The best practice is this idea of the ministry taking care of policy and the regulator taking care of regulations. But in fact what you find is in an emerging producer context you have to concentrate responsibilities because you don’t have a clear idea of the scale of your resources. You don’t know how big your oil sector is going to be or gas sector and you don’t know what your timeline is. You don’t know for how long you’ll be producing. So you have to be cautious and build your capacity slowly because you could be putting in place a best practice system and then it not be needed because you don’t have the nature of discoveries that you had anticipated. You wasted public funds and scarce resources.

Al-Monitor:  In a recent paper you published on the topic of NOCs in emerging producer countries, you note that prior to a discovery NOCs can be a financial drain for a country because staff has to be paid.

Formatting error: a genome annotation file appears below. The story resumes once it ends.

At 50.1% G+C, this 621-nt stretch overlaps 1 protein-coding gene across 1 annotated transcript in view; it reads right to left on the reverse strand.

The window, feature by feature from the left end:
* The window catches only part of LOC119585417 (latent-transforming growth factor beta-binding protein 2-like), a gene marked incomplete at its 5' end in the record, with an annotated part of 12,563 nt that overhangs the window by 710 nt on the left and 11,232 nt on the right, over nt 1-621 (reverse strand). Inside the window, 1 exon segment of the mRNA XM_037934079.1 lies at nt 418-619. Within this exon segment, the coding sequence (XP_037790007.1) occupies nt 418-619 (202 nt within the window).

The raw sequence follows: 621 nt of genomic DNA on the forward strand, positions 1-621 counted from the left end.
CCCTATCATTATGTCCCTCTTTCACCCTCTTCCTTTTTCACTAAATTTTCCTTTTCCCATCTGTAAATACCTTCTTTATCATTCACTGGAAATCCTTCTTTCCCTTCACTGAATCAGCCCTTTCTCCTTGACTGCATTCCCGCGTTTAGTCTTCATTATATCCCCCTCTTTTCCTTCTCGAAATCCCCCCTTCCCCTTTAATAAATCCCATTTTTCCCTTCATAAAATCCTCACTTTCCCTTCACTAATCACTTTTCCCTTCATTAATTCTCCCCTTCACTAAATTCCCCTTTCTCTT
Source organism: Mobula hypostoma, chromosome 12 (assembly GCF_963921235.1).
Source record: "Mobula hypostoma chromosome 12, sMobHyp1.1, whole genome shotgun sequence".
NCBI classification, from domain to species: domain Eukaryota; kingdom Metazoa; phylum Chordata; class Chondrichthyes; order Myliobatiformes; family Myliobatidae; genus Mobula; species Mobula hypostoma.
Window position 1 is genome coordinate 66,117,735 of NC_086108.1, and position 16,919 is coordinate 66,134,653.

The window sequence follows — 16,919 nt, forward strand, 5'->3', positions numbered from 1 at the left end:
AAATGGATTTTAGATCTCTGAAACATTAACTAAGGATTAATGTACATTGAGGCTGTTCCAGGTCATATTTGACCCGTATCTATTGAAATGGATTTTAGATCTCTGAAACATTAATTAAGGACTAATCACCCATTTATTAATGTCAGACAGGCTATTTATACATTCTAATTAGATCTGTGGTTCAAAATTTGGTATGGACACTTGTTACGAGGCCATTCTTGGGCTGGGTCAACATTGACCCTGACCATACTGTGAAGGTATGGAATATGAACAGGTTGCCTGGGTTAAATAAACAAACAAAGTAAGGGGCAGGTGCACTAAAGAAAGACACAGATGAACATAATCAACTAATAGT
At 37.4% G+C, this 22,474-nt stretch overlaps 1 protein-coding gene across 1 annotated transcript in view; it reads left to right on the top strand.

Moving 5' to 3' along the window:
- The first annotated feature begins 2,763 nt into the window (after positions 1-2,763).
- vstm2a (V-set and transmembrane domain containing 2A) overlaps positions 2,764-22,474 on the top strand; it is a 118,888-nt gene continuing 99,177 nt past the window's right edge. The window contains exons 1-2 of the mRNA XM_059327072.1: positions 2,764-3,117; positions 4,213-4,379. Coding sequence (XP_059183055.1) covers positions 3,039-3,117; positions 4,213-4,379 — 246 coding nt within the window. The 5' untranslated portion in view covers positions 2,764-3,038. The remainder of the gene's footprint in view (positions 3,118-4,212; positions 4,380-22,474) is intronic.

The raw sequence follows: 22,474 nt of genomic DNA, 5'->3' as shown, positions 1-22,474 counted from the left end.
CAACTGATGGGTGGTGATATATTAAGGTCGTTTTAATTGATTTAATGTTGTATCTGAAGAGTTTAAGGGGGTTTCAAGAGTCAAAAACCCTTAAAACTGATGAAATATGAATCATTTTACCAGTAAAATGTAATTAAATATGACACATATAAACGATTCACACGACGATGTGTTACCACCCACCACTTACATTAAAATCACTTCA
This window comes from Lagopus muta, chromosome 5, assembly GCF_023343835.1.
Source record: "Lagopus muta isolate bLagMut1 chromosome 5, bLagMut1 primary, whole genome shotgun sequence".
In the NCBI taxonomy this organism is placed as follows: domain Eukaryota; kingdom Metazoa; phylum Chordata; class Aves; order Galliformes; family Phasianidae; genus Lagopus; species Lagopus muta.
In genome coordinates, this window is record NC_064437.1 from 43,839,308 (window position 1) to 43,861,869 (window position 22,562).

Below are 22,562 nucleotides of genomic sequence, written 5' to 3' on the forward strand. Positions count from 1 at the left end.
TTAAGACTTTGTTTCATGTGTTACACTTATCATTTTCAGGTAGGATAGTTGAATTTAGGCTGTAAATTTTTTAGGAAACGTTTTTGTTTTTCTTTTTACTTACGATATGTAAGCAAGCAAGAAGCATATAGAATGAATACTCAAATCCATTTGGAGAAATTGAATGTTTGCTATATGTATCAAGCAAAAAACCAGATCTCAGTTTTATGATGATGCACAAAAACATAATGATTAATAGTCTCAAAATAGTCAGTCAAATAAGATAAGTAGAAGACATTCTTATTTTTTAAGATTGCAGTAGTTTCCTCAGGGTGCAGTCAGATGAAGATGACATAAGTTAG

Marcel:  Yes. It’s a drain on state resources up until production even. Because even post-discovery, you can turn to financial markets so you have that way of raising finance because you can use your resource as collateral. … It has to raise finance to meet its share of the cost of development of the discovery so you do have to turn to financial markets for that.

Al-Monitor:  Lebanon’s offshore oil and gas law says the country can establish an NOC, but only after a discovery. What did you think about that article in the law?

Marcel:  Well, when I saw that in the law I thought it was very prudent and very grounded. I thought it was an excellent approach … to wait and see what we have before committing to building a national oil company. And I think that ... in the Lebanese context in particular I think it’s really important to … it's important not to create it too soon because I think many people have the wrong idea that it’s going to be a moneymaker and that it can employ a lot of people — where in fact it’s going to be a cost center and it’s going to be paid for out of the state budget.